The Chinese government wants this election to appear to be successful, as Beijing needs the facade of Hong Kong becoming more “democratic”.…  Seguir leyendo »

Hong Kong’s Universities Have Fallen. There May Be No Turning Back

For nearly a quarter of a century, the Pillar of Shame has stood on the campus of Hong Kong University — a 26-foot-tall commemoration of the victims of the Tiananmen Square massacre. Last month, the university ordered the pillar’s removal.

The order is a striking blow in the government’s ongoing campaign to erase the memory of the 1989 atrocity: First, it banned the candlelight vigil held annually on June 4, arrested the vigil’s key organizers and raided a museum that documents the history of the massacre. But this is about far more than a statue.

Along with the removal of the Pillar of Shame, political pressure from the government and university administrations has incapacitated two major university student unions.…  Seguir leyendo »

I covered Hong Kong for decades. Now I am forced to flee China’s ‘white terror’

When I arrived in Hong Kong in 1987 as the Observer’s south-east Asia correspondent, the foreign editor said he saw it as being a base, not the kind of territory that would generate much news but it was a safe place to be, communications were good and I was unlikely to have any visa problems. I thought I might stay a couple of years and move on. Thirty-five years later, I have, with great sadness, moved on and no one in their right mind can possibly assert that Hong Kong is a safe place for journalists.

The white terror – the term used to describe the ruthless elimination of the opposition in Taiwan following the imposition of Kuomintang rule and more recently taken up by the opposition in Hong Kong to describe similar events in the city – is relentless, swooping down not just on journalists, but on prominent opposition leaders, teachers, lawyers and, recently, speech therapists who had the temerity to write a children’s book about sheep that dared to answer back; they have been charged with subversion.…  Seguir leyendo »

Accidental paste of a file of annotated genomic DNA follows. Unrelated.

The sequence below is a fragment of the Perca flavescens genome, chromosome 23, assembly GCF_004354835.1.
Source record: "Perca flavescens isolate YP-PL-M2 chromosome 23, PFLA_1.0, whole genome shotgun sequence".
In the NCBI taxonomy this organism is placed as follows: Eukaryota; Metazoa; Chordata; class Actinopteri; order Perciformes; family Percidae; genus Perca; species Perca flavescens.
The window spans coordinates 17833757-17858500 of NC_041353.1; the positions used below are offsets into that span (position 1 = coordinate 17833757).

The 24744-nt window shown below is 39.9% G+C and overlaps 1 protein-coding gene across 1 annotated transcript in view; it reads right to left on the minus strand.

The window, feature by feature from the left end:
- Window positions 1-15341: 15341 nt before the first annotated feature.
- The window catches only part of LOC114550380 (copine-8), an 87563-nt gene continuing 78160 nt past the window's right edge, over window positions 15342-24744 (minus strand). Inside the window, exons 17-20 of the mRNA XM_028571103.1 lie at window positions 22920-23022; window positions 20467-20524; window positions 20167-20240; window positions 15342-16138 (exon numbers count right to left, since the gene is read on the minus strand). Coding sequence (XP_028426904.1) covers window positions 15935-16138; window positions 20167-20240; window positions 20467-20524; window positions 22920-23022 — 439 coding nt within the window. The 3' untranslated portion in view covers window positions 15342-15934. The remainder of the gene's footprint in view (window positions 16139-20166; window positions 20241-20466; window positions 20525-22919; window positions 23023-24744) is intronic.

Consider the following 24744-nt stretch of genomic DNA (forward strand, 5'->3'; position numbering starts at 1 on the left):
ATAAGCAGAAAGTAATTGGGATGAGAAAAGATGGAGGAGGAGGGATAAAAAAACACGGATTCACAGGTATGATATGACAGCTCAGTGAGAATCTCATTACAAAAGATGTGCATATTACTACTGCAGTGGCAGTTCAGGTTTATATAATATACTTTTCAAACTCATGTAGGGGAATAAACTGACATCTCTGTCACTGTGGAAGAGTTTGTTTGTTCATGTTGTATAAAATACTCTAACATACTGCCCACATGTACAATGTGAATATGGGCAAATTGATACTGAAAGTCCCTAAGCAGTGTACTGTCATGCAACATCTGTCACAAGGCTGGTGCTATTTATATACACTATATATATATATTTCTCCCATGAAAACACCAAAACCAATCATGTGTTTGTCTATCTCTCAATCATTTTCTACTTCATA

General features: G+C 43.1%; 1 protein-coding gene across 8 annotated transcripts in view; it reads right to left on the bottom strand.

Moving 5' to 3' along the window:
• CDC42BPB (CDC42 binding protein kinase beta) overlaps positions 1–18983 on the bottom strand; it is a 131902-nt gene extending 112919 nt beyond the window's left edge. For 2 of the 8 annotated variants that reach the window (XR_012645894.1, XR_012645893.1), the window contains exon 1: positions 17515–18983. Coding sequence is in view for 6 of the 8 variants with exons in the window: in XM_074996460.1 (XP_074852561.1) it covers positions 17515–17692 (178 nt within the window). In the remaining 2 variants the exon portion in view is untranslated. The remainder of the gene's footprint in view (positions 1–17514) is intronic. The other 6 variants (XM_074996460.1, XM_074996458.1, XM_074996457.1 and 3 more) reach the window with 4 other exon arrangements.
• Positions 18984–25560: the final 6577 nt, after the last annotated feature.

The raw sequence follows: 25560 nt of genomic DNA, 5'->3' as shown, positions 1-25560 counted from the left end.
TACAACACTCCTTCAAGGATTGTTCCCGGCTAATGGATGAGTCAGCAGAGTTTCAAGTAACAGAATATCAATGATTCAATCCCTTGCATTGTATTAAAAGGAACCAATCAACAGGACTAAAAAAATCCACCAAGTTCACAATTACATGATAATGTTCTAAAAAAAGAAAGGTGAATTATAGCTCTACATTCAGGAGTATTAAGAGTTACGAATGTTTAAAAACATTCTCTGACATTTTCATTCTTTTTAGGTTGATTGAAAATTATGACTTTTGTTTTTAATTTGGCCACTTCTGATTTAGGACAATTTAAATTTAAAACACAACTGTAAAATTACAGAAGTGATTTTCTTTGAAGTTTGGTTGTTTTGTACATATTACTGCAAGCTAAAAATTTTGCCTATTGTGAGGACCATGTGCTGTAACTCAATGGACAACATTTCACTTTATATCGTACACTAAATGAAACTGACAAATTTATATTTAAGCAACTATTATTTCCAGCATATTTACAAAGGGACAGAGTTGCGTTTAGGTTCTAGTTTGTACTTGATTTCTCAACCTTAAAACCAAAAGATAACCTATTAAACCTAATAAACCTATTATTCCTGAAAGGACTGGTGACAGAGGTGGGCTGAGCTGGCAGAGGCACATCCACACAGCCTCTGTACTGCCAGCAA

A woman raises her hands in a symbol of “Five demands, not one less” at Causeway Bay after police denied permission for a protest rally during the 24th anniversary of the former British colony's return to Chinese rule, on the 100th founding anniversary of the Communist Party of China, in Hong Kong on Thursday. (Lam Yik/Reuters)

On Thursday, Chinese President Xi Jinping personally led nationwide celebrations to mark the 100-year anniversary of the establishment of the Chinese Communist Party. In his speech commemorating the day, Xi celebrated the party’s accomplishments, predicted the “rejuvenation of the Chinese nation,” and warned that any foreign force that tries to bully China would “find themselves on a collision course with a great wall of steel forged by over 1.4 billion Chinese people.”

But most people in Hong Kong did not celebrate. For them, this day marked the loss of their freedoms and democratic institutions. Since 1997, July 1 has been the high point of a series of annual protests and rallies celebrating Hong Kong’s once-flourishing civil society.…  Seguir leyendo »

Pedestrians in Hong Kong take selfies with the flags of China and the Hong Kong Special Administrative Region on Wednesday ahead of the anniversary of the territory’s return to China. (Lam Yik/Bloomberg News)

In the past month, under mounting government pressure, Hong Kong’s Apple Daily closed — eliminating the city’s most influential pro-democracy newspaper. China banned two annual democratic traditions — the June 4 vigil to commemorate the Tiananmen Massacre and the July 1 march commemorating Hong Kong’s 1997 handover to China — on public health grounds, although most coronavirus restrictions have been lifted. Chief Executive Carrie Lam refused to say whether such protests would be categorically banned by the national security law (NSL) passed a year ago. But since the law has been used as a pretext to silence critics of the government’s authority, activists worry that any mass protests would trigger arrests and punishment under the NSL, since the protests, by their nature, are criticisms.…  Seguir leyendo »

La muerte de la libertad de prensa en Hong Kong